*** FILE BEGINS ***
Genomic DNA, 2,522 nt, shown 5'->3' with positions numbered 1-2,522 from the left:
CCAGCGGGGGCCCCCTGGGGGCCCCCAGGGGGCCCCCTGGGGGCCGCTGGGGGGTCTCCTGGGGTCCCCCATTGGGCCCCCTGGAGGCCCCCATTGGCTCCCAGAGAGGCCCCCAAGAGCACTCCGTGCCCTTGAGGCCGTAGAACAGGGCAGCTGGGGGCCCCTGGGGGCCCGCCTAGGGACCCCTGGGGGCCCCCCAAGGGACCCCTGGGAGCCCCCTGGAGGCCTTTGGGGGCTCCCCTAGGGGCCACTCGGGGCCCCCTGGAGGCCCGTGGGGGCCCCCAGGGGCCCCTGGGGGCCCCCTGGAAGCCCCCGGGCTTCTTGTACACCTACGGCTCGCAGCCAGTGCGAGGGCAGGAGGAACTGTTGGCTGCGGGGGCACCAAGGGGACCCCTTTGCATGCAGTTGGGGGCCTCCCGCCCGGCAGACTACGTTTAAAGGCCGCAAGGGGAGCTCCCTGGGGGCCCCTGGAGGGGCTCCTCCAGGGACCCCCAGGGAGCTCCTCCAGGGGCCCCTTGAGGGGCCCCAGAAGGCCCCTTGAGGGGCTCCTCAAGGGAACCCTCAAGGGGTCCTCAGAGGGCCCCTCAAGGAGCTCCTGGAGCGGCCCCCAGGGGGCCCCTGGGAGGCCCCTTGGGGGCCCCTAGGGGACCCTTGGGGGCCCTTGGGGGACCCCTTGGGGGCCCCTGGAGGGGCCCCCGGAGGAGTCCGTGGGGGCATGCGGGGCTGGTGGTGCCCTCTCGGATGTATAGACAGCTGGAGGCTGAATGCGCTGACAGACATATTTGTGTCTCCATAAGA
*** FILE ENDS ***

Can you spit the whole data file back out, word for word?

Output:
Genomic DNA, 2,522 nt, shown 5'->3' with positions numbered 1-2,522 from the left:
CCAGCGGGGGCCCCCTGGGGGCCCCCAGGGGGCCCCCTGGGGGCCGCTGGGGGGTCTCCTGGGGTCCCCCATTGGGCCCCCTGGAGGCCCCCATTGGCTCCCAGAGAGGCCCCCAAGAGCACTCCGTGCCCTTGAGGCCGTAGAACAGGGCAGCTGGGGGCCCCTGGGGGCCCGCCTAGGGACCCCTGGGGGCCCCCCAAGGGACCCCTGGGAGCCCCCTGGAGGCCTTTGGGGGCTCCCCTAGGGGCCACTCGGGGCCCCCTGGAGGCCCGTGGGGGCCCCCAGGGGCCCCTGGGGGCCCCCTGGAAGCCCCCGGGCTTCTTGTACACCTACGGCTCGCAGCCAGTGCGAGGGCAGGAGGAACTGTTGGCTGCGGGGGCACCAAGGGGACCCCTTTGCATGCAGTTGGGGGCCTCCCGCCCGGCAGACTACGTTTAAAGGCCGCAAGGGGAGCTCCCTGGGGGCCCCTGGAGGGGCTCCTCCAGGGACCCCCAGGGAGCTCCTCCAGGGGCCCCTTGAGGGGCCCCAGAAGGCCCCTTGAGGGGCTCCTCAAGGGAACCCTCAAGGGGTCCTCAGAGGGCCCCTCAAGGAGCTCCTGGAGCGGCCCCCAGGGGGCCCCTGGGAGGCCCCTTGGGGGCCCCTAGGGGACCCTTGGGGGCCCTTGGGGGACCCCTTGGGGGCCCCTGGAGGGGCCCCCGGAGGAGTCCGTGGGGGCATGCGGGGCTGGTGGTGCCCTCTCGGATGTATAGACAGCTGGAGGCTGAATGCGCTGACAGACATATTTGTGTCTCCATAAGA